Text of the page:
Occasionally you may be lucky enough to have an opening hand with Dark Ritual, Underworld Dreams and Hypnotic Specter in hand. Although an un-answered Hyppie can be back-breaking, just remember how many answers there are to Hyppie compared to Underworld Dreams. A first turn Underworld Dreams can deliver a lot of damage in a slowish format like Old School and it can’t be bolted, plowed or bogged down by Maze of Ith.

  1. It doesn’t use resources after you’ve played it

Lots of other “inevitability” cards in Old School put your opponent on a clock, or give you an ever-increasing advantage, but also tie up your gameplay in the meantime. For example, Jayemdae Tome uses 4 mana per turn, Millstone 2 mana, Library of Alexandria forces you to keep hold of cards, etc. However, after the initial investment of BBB, Underworld Dreams lets you play whatever you like. Play your Juzams, Su Chi’s, The Abyss, Fireballs, etc. In the meantime Underworld Dreams grinds relentlessly on.


More than one mage was driven insane by losing to Underworld Dreams before they could mill you out.

  1. Timetwister and Wheel of Fortune ARE still staples in every deck

Playing Timetwister or Wheel of Fortune with Underworld Dreams on the table is the icing on the cake. Not only do you get 7 new cards but you also deal 7 damage at the same time. Suddenly Braingeyser becomes not just “Draw X cards” but “Choose one – Draw X cards or Deal X damage”.

Finishing your opponent off with Braingeyser, Timetwister or even Ancestral Recall is not only amusingly satisfying, but it happens more often than you’d imagine. Just don’t forget that they draw ALL the cards first, then all the Underworld Dreams triggers go on the stack, then they have a chance to play any Instants they just drew before they die – be wary of a cheeky Lightning Bolt to kill you or Swords to Plowshares that gains them a bit of life and makes your Timetwister non-lethal.

Another bonus is that Underworld Dreams acts like a “rattlesnake” deterrent to the opponent playing all of those great cards themselves. With Underworld Dreams out, if they play Ancestral Recall they have to suffer 3 damage too. With two copies of Underworld Dreams out, Ancestral Recall does 6 damage: perhaps enough to (probably foolishly) put them off playing it at all, leaving their critical cards forever un-drawn.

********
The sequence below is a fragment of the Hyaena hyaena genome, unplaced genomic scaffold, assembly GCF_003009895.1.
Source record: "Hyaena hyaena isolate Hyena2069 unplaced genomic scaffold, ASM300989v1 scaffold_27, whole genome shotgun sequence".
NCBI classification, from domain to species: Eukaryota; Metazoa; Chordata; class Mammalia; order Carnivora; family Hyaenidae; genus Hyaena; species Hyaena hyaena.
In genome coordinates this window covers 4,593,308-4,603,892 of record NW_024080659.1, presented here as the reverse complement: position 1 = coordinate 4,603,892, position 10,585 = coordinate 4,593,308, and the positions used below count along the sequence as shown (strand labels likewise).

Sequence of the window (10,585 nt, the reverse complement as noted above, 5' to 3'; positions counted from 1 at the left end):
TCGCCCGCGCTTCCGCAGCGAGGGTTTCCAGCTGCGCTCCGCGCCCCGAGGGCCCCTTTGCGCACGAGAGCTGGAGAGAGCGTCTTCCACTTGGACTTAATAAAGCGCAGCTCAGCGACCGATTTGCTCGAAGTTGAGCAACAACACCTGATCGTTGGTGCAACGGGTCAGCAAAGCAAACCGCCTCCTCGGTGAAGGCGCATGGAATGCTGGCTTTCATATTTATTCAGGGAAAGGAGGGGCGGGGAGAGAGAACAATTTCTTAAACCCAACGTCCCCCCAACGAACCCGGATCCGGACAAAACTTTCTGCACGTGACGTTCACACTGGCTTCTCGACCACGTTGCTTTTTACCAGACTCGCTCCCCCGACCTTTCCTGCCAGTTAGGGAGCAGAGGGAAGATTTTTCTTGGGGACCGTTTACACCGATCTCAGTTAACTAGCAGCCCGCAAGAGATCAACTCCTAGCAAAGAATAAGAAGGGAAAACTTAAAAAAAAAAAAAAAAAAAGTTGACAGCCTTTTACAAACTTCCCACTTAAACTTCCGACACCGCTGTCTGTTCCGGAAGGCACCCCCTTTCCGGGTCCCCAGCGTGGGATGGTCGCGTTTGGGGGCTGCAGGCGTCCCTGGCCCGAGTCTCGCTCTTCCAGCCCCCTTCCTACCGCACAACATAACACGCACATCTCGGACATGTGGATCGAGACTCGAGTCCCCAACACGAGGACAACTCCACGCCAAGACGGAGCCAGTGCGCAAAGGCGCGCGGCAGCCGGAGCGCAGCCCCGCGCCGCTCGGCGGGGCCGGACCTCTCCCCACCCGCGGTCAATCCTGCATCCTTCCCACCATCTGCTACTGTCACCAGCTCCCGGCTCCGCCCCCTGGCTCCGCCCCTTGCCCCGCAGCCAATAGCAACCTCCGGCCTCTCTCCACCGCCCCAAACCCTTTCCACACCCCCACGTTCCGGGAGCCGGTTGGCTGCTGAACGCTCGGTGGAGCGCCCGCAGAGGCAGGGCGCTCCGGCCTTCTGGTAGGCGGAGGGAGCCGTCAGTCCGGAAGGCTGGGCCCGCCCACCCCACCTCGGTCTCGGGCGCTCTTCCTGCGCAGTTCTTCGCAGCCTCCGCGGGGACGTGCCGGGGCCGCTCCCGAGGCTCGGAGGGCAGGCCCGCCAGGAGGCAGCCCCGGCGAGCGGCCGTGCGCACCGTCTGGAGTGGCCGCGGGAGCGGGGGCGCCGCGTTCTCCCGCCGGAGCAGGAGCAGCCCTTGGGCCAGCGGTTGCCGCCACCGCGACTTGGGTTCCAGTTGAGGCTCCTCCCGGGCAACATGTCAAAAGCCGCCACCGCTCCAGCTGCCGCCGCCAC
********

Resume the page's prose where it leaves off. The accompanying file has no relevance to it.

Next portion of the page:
In conclusion

Underworld Dreams is one of my favourite cards, and I hope you are inspired to crack out some swamps and give it a try. A nice part is that there is also no single “Underworld Dreams deck” - my current deck (photo below) is a midrange build splashing red and blue for Timetwister and Wheel of Fortune, but also full of chunky creatures like Juzam Djinn and Sengir Vampire.

You can go more aggro with Mono-Black (Black Knights, Drain Life), control with Deadguy Ale (StP, Icy Manipulator), or full combo as a Trick deck. My next project might be to try pairing it with The Abyss and artifact creatures. Keep us all posted with your own ideas and successes!

In your end step, Ancestral you for 3.  My turn?  Untap, draw, Timetwister you for 7.


  1. Great post Jonas! I really like Underworld Dreams, it gives a whole new dimension to black decks. Also enjoy monoblack prison/distress as a deck where Underworld Dreams really shines.

  2. Thanks Mg! Just to be clear, the wisdom here is Brother Scott's - all I can take credit for is publishing the views of our community here :)

  3. Or all in the same turn; cast wheel of fortune and respond to it with ancestral recall targeting opponent.
    I played long ago(started again recently after many years off,) and I remember both when Legends was released and when Underworld Dreams got restricted; great post.
    Another card for perusal or musings (permusings?) is Chains of Mephistopheles. Again a deep subject matter regarding origin of name of card, and an extremely skewed game state.

    1. Thanks for your comment Mark! Glad to hear that you're back in the game. If you ever fancy writing our blog a guest post - for instance on Chains of Mephistopheles - we'd be honoured to host it here.